Fairmeadow Community Church of The Nazarene
July 18, 2021
  • My Savior's Love
  • John 1:35–42 NRSV
    35 The next day John again was standing with two of his disciples, 36 and as he watched Jesus walk by, he exclaimed, “Look, here is the Lamb of God!” 37 The two disciples heard him say this, and they followed Jesus. 38 When Jesus turned and saw them following, he said to them, “What are you looking for?” They said to him, “Rabbi” (which translated means Teacher), “where are you staying?” 39 He said to them, “Come and see.” They came and saw where he was staying, and they remained with him that day. It was about four o’clock in the afternoon. 40 One of the two who heard John speak and followed him was Andrew, Simon Peter’s brother. 41 He first found his brother Simon and said to him, “We have found the Messiah” (which is translated Anointed). 42 He brought Simon to Jesus, who looked at him and said, “You are Simon son of John. You are to be called Cephas” (which is translated Peter).
    Situation Fred Martin was a great big man in every way. He had great big shoes. He wore a great big jacket. He took great big strides as he walked along the street and into our church building. He had a great big smile that could win you over from a block away. He had a great big heart. A heart for others and especially a heart for children. He thought they should be in church. He thought so because Jesus said: suffer the little children and let them come to me.
    Fred saw that Jesus extended a big invitation to everyone, even little ones. Fred moved heaven and earth to keep that door open wide. He gave money he didn’t really have. He never met a stranger and tried to connect with everyone he met. He would always get his server’s name in restaurants and offer to pray for them right there. Sometimes they let him do it. Other people couldn’t get away with that but Fred could.
    Fred drove an old bus that was fixed up nice to help kids and families get to church. Fred arranged for the Iowa basketball team and Mombo the clown and even the iowa football team to come to our church just so kids would have an extra reason to come.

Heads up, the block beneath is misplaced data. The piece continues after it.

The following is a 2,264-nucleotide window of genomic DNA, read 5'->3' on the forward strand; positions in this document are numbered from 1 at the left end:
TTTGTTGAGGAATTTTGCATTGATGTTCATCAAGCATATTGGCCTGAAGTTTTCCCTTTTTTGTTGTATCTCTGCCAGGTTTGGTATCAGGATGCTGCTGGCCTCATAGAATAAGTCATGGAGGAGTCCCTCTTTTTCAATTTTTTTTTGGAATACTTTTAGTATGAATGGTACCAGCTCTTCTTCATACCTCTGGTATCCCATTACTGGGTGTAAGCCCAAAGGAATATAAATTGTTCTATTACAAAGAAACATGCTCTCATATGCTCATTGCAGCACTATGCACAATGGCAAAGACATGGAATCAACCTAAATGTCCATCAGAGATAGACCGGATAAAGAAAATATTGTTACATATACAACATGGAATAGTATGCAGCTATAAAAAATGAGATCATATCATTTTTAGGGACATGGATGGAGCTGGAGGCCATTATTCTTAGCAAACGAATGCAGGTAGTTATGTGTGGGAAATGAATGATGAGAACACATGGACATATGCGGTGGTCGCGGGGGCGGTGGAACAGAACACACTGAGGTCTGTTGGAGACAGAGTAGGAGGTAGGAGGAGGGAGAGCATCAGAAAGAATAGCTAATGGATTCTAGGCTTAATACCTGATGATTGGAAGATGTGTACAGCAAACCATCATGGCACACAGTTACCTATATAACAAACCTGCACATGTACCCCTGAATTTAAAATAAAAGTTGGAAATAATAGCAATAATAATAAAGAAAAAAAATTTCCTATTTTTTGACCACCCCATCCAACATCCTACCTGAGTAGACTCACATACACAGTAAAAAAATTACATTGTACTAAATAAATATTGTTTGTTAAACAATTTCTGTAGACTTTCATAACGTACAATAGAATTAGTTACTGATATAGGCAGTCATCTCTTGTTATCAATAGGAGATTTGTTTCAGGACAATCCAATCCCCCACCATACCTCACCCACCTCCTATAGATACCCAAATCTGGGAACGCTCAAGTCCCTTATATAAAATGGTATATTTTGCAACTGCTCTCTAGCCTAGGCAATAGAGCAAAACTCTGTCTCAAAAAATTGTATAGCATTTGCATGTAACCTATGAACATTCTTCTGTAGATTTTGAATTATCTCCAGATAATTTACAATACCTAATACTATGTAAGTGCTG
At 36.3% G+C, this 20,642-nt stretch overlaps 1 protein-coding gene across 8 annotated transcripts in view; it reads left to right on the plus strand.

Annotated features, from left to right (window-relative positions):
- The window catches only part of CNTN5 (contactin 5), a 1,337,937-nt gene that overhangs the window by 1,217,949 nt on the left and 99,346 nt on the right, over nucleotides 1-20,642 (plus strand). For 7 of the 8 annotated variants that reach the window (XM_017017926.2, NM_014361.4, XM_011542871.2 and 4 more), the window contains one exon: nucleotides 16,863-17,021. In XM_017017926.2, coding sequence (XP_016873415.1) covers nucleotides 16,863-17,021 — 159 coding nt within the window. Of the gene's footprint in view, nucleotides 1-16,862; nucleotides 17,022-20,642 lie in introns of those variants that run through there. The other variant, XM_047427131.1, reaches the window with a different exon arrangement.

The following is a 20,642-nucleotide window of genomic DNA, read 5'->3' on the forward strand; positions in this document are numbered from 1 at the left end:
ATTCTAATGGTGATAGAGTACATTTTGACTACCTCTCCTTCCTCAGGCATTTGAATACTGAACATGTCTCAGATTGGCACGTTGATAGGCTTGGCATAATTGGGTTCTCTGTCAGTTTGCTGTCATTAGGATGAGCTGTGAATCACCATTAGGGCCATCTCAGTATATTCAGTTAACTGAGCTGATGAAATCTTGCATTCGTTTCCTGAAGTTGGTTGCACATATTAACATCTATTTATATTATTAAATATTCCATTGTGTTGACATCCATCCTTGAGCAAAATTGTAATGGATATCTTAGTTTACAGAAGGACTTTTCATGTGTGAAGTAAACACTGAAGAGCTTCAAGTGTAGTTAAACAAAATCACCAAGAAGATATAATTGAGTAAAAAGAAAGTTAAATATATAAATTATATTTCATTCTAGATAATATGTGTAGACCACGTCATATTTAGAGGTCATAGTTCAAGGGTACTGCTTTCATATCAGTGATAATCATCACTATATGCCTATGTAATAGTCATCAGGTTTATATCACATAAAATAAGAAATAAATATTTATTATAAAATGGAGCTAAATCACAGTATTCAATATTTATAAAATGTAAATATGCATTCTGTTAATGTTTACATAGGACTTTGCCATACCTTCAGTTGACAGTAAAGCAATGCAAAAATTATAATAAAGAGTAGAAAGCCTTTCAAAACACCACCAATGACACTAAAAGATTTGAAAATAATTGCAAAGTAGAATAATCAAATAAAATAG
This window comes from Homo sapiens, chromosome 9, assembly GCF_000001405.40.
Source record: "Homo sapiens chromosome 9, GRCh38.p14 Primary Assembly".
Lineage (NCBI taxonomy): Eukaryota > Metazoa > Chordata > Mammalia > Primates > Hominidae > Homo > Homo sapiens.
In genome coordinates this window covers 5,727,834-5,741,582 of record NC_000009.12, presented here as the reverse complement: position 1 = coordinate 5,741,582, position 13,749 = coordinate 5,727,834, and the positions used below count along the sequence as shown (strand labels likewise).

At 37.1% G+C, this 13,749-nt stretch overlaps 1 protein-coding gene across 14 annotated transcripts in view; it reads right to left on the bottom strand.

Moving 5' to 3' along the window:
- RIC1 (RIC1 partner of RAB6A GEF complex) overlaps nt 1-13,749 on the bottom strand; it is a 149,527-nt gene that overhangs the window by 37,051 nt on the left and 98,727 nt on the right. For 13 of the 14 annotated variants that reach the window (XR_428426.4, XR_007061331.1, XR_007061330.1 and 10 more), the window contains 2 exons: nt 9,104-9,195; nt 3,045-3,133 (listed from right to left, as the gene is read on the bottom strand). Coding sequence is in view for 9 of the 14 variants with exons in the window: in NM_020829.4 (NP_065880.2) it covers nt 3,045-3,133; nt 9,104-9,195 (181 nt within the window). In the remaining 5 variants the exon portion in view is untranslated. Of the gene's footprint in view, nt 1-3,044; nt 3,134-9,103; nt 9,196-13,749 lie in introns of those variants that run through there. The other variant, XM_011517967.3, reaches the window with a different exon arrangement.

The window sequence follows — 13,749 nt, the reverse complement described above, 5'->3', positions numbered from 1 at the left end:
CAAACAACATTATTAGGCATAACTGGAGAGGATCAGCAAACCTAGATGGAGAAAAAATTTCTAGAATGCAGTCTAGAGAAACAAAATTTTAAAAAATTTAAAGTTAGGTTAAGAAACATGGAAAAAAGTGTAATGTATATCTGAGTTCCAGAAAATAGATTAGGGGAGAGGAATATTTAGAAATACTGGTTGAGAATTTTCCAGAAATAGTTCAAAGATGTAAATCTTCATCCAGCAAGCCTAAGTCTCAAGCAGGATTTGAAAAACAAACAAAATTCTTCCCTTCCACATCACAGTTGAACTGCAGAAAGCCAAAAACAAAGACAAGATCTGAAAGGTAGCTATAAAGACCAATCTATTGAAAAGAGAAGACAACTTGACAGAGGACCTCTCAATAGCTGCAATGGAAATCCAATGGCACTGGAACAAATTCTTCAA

Fred wasn’t perfect by a long shot. When he was younger man he had made mistakes. But Jesus brought him out of that and he wanted kids to avoid his mistakes.
    One thing I personally learned from Fred was how to agree with others in prayer. If you hear me saying, yes, Lord, please Lord, or anything like it while someone else is praying it’s because more than a time or two a great big black man put his hand on my shoulder as he said those words while someone else was interceding to God.
    Because Fred was always reaching out, always trying to love, his life communicated some important things:
    1. Being a Christian was about being on a journey where stuff happened all the time. This is no Sundays only sport. Fred was on a journey. He was going somewhere. He wanted to take as many people as possible with him. He’d bring a bus, if necessary.
    When Fred spread his arms wide and talked about Jesus dying on the cross it was easy to imagine that God’s heart was so big he might even love me, might even forgive me all my sins and grant me salvation.
    Fred’s life extended a great big invitation to everyone. It was the invitation of Jesus: Come, follow me. You wanted to follow. Fred has passed from this part of the journey. But many of us are still following.
    2. Fred’s life made it clear that being a Christian involved every day of the week and letting God lead you in every encounter. It’s a journey, not a destination. The Christian life is a life in motion.
    Not everyone liked Fred. I think some were jealous of his gifts. Some didn’t want so much attention on loud kids. Some were embarrassed that their lives didn’t compare in terms of commitment and effort. So sadly he was criticized too often. But most people understood, Fred wasn’t trying to impress anyone. Fred was just making the most of every opportunity. Everyone can’t be Fred and that’s ok. So nobody needed to compete with him. Most were just inspired by him to do the best they could with the opportunities God gave them. Fred didn’t have any degrees in theology that I know of. But Fred read the Bible and Fred knew the Bible. Not in a quiz show way, but in a let me tell you about a God who loves you kind of way. He loved the psalms and they helped him pray in the dark times. If you hung around enough you learned enough to get started following Jesus. You knew you needed sneakers if you were going to keep up.
    The Bible shows us that Jesus was an itinerant preacher, prophet, and healer—he didn’t stay in one place. He moved from place to place and life to life. The early disciples didn’t wait for “the next time” that he would show up in their town. Instead they followed him wherever he went. Of course, this following must start somewhere. It begins with an invitation. John the Baptizer followed him on sight, encouraged his own disciples to follow the master. They took him literally and Jesus could sense them right behind him. He turned around: what do you want? Rabbi, where are you staying? The journey of grace begins with an invitation to “come and see.” Grace embodied in Jesus is so compelling that it’s not forced into our lives. It simply invites us along for the journey.